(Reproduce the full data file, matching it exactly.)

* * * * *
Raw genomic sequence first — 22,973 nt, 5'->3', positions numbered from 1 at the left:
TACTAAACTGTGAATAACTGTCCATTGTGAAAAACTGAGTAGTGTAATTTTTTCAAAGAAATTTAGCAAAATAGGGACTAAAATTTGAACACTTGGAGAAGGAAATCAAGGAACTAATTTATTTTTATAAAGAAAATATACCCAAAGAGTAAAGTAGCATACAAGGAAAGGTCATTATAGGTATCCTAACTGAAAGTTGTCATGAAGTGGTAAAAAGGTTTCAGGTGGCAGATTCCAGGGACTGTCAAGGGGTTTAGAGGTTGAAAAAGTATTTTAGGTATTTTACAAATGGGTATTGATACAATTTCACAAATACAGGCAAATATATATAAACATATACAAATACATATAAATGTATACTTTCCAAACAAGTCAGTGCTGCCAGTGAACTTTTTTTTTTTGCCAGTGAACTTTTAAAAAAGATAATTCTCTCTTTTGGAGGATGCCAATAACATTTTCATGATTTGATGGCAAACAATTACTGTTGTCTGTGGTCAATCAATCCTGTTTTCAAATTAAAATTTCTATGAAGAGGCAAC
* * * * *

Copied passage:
Raw genomic sequence first — 22,973 nt, 5'->3', positions numbered from 1 at the left:
TACTAAACTGTGAATAACTGTCCATTGTGAAAAACTGAGTAGTGTAATTTTTTCAAAGAAATTTAGCAAAATAGGGACTAAAATTTGAACACTTGGAGAAGGAAATCAAGGAACTAATTTATTTTTATAAAGAAAATATACCCAAAGAGTAAAGTAGCATACAAGGAAAGGTCATTATAGGTATCCTAACTGAAAGTTGTCATGAAGTGGTAAAAAGGTTTCAGGTGGCAGATTCCAGGGACTGTCAAGGGGTTTAGAGGTTGAAAAAGTATTTTAGGTATTTTACAAATGGGTATTGATACAATTTCACAAATACAGGCAAATATATATAAACATATACAAATACATATAAATGTATACTTTCCAAACAAGTCAGTGCTGCCAGTGAACTTTTTTTTTTTGCCAGTGAACTTTTAAAAAAGATAATTCTCTCTTTTGGAGGATGCCAATAACATTTTCATGATTTGATGGCAAACAATTACTGTTGTCTGTGGTCAATCAATCCTGTTTTCAAATTAAAATTTCTATGAAGAGGCAAC